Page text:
Cover of Emperors of the Deep a reflection on sharks

The book that dispels the myths on sharks

Emperors of the Deep

Safeguard the Seas presents a riveting book on the latest discoveries on sharks. Greenpeace calls it a “must-read” for those interested in the oceans.

In the new book, Emperors of the Deep: Sharks – The Ocean’s Most Mysterious, Most Misunderstood, and Most Important Guardians (July 2019; HarperOne, ISBN 978-0062932990, PRICE $25.99; Hardcover), author and Conservationist William McKeever is on a mission to change everyone’s views of the mysterious creatures of the deep.  The book takes readers on a pulse-pounding journey around the world and deep under the water’s surface – from the frigid waters of the Arctic Circle to the coral reefs of the tropical Central Pacific – to dispel the narrative about sharks (from Jaws to “Shark Week,)” which claims they’re terrifying underwater predators. McKeever says, “Sharks are unequivocally essential to maintaining a balanced ecosystem. When these important apex predators are removed from the ocean, the effect on reefs, seagrass and all the marine ecosystems is catastrophic for generations to come.”

A portion of William McKeever’s book royalties will be donated to Greenpeace

Who: Author William McKeever is a writer, a documentary filmmaker and the founder of the non-profit Safeguard the Seas, dedicated to ocean conservation. McKeever is the author of Emperors of the Deep, (releasing Tuesday, July 2nd), and the producer and director of the forthcoming feature-length global documentary Emperors of the Deep – which has not been previously released – to further raise awareness. (B-roll footage will be available to accompany his interviews).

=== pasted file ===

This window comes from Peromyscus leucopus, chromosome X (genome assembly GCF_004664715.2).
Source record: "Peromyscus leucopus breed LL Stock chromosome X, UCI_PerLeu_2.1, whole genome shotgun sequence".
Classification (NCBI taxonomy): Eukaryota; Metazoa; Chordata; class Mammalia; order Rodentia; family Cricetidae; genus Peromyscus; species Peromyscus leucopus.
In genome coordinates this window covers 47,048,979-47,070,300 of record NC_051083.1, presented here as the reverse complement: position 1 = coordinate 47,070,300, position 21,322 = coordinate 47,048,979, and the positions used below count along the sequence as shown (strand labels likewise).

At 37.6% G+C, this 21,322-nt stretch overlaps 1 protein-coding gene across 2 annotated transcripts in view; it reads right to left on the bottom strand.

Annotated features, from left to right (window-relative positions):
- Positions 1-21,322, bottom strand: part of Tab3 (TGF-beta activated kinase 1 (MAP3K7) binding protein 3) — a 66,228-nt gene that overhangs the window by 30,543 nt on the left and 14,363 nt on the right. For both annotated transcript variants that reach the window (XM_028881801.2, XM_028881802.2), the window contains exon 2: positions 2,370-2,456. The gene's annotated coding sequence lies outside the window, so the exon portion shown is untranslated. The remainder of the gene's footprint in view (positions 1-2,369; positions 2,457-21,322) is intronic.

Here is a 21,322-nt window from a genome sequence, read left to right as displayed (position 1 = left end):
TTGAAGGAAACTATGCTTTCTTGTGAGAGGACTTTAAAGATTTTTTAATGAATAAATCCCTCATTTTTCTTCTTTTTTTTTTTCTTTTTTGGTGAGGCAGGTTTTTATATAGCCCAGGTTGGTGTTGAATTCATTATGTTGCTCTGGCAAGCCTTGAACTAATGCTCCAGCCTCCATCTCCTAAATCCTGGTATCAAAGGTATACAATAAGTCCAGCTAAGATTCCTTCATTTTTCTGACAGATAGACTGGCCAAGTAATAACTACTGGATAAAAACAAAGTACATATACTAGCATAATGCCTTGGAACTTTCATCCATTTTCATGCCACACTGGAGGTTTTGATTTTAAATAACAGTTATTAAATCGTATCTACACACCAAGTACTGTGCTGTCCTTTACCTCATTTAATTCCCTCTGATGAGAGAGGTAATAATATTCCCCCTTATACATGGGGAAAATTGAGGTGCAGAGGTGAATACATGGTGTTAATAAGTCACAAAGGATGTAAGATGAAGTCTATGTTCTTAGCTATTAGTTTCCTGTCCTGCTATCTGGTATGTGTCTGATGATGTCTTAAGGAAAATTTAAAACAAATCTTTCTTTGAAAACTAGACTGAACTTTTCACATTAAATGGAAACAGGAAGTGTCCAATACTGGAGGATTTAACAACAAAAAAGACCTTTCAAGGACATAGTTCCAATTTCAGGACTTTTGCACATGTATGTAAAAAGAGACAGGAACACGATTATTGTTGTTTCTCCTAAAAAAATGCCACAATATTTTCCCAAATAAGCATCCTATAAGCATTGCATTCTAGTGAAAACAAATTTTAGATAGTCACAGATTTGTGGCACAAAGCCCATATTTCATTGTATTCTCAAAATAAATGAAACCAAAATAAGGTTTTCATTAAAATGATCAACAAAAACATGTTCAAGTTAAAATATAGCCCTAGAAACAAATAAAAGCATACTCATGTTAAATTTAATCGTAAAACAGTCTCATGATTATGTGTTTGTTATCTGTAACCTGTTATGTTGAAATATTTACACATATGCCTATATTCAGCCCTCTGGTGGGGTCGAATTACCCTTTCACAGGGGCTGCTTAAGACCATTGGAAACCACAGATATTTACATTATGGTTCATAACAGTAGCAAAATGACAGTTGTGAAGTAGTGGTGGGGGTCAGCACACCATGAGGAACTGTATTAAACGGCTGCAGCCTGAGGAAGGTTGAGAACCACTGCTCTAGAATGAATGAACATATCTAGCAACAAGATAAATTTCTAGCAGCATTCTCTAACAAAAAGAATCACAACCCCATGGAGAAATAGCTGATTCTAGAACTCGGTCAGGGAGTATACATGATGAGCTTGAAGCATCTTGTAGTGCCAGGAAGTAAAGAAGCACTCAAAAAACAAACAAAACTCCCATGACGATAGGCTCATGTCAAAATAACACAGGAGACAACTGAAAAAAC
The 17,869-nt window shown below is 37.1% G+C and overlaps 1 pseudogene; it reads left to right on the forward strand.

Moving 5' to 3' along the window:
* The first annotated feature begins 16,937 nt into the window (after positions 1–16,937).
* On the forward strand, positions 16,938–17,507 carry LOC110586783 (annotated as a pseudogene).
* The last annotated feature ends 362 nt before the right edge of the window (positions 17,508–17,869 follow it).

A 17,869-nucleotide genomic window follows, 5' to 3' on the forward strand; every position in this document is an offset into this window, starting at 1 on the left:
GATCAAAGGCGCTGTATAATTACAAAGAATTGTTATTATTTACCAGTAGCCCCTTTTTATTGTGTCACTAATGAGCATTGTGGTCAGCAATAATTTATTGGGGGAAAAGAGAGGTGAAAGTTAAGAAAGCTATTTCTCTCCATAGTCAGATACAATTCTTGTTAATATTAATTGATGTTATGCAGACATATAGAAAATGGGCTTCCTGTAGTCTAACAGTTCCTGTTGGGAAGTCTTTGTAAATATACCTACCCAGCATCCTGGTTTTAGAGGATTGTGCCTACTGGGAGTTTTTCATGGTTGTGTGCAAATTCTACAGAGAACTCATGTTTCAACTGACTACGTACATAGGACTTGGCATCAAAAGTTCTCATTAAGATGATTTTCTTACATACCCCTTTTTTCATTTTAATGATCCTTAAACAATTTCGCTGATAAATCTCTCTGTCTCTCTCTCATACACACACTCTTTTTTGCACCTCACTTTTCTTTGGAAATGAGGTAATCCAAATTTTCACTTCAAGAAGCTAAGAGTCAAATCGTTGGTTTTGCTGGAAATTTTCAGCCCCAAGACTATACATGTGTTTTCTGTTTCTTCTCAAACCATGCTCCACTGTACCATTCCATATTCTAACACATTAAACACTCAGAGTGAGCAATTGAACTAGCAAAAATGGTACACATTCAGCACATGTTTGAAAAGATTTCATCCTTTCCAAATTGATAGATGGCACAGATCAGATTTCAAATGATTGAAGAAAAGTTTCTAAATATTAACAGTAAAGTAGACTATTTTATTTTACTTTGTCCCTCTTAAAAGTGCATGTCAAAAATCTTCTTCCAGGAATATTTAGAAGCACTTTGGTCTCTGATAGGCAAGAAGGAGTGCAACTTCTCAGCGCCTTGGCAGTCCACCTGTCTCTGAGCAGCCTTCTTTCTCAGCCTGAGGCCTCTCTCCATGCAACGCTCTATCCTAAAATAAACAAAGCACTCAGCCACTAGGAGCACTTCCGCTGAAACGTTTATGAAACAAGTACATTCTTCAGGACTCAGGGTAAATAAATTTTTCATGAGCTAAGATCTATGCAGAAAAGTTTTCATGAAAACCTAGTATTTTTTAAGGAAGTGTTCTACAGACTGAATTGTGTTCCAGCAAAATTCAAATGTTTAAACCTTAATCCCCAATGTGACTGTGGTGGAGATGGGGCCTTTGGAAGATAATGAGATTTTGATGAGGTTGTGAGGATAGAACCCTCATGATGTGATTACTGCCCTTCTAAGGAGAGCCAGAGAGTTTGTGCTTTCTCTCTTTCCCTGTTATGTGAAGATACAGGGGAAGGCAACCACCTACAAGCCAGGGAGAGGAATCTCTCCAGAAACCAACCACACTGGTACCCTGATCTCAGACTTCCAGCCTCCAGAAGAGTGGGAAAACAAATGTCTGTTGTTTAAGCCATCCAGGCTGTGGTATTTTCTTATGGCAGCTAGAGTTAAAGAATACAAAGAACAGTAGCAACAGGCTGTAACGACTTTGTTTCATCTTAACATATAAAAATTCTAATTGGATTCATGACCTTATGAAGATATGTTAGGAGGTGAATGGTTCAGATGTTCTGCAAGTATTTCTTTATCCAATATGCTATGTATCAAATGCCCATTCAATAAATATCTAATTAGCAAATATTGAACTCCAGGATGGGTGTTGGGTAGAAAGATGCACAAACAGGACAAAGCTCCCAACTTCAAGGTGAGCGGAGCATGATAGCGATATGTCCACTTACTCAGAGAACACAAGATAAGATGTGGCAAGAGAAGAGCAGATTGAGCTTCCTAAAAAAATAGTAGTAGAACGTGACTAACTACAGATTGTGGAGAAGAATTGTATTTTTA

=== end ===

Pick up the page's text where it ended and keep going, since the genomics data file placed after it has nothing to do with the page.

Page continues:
photograph of a Hammerhead shark under water


After McKeever saw a shark tournament, he was so incensed that he left his job in finance and now donates all of his time to ocean conservation and saving sharks. He embarked on a two-year journey around the world to write the book and produce the film because every year the plight of the shark is getting worse.

  • Sharks accounted for only 4 human fatalities in 2018, while humans killed 100 million sharks.
  • Sharks have survived 5 extinction level events over a 450-million-year history, including the one that killed off the dinosaurs.
  • Sharks have electroreception, a sixth-sense that lets them pick up on minute electric fields generated by fish. This sense along with a keen sense of smell makes sharks one of the ocean’s premiere apex predators.
  • A single shark generates an estimated $100,000-$250,000 per year for the eco-tourism industry, according to National Geographic.
  • As apex predators, sharks are crucial to the ocean’s health by maintaining the marine ecosystem’s balance
  • An estimated 32 percent of open-ocean or pelagic sharks—including the scalloped hammerhead and whale shark—are currently threatened with extinction.
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